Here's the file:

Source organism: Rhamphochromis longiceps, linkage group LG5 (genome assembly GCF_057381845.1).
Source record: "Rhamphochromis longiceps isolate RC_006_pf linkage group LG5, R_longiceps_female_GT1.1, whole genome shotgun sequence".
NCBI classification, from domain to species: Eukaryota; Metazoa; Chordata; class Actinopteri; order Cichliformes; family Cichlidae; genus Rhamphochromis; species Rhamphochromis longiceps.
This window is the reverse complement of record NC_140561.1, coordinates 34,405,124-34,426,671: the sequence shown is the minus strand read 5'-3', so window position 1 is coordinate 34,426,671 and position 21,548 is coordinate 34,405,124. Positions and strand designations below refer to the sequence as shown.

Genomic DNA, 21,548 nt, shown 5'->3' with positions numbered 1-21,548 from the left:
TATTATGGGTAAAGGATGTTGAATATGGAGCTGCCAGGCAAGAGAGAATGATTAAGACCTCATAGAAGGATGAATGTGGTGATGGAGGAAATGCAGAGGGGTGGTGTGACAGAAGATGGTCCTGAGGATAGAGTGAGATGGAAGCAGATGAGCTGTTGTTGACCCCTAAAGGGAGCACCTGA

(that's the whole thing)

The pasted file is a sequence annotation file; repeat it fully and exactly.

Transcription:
Source organism: Rhamphochromis longiceps, linkage group LG5 (genome assembly GCF_057381845.1).
Source record: "Rhamphochromis longiceps isolate RC_006_pf linkage group LG5, R_longiceps_female_GT1.1, whole genome shotgun sequence".
NCBI classification, from domain to species: Eukaryota; Metazoa; Chordata; class Actinopteri; order Cichliformes; family Cichlidae; genus Rhamphochromis; species Rhamphochromis longiceps.
This window is the reverse complement of record NC_140561.1, coordinates 34,405,124-34,426,671: the sequence shown is the minus strand read 5'-3', so window position 1 is coordinate 34,426,671 and position 21,548 is coordinate 34,405,124. Positions and strand designations below refer to the sequence as shown.

Genomic DNA, 21,548 nt, shown 5'->3' with positions numbered 1-21,548 from the left:
TATTATGGGTAAAGGATGTTGAATATGGAGCTGCCAGGCAAGAGAGAATGATTAAGACCTCATAGAAGGATGAATGTGGTGATGGAGGAAATGCAGAGGGGTGGTGTGACAGAAGATGGTCCTGAGGATAGAGTGAGATGGAAGCAGATGAGCTGTTGTTGACCCCTAAAGGGAGCACCTGA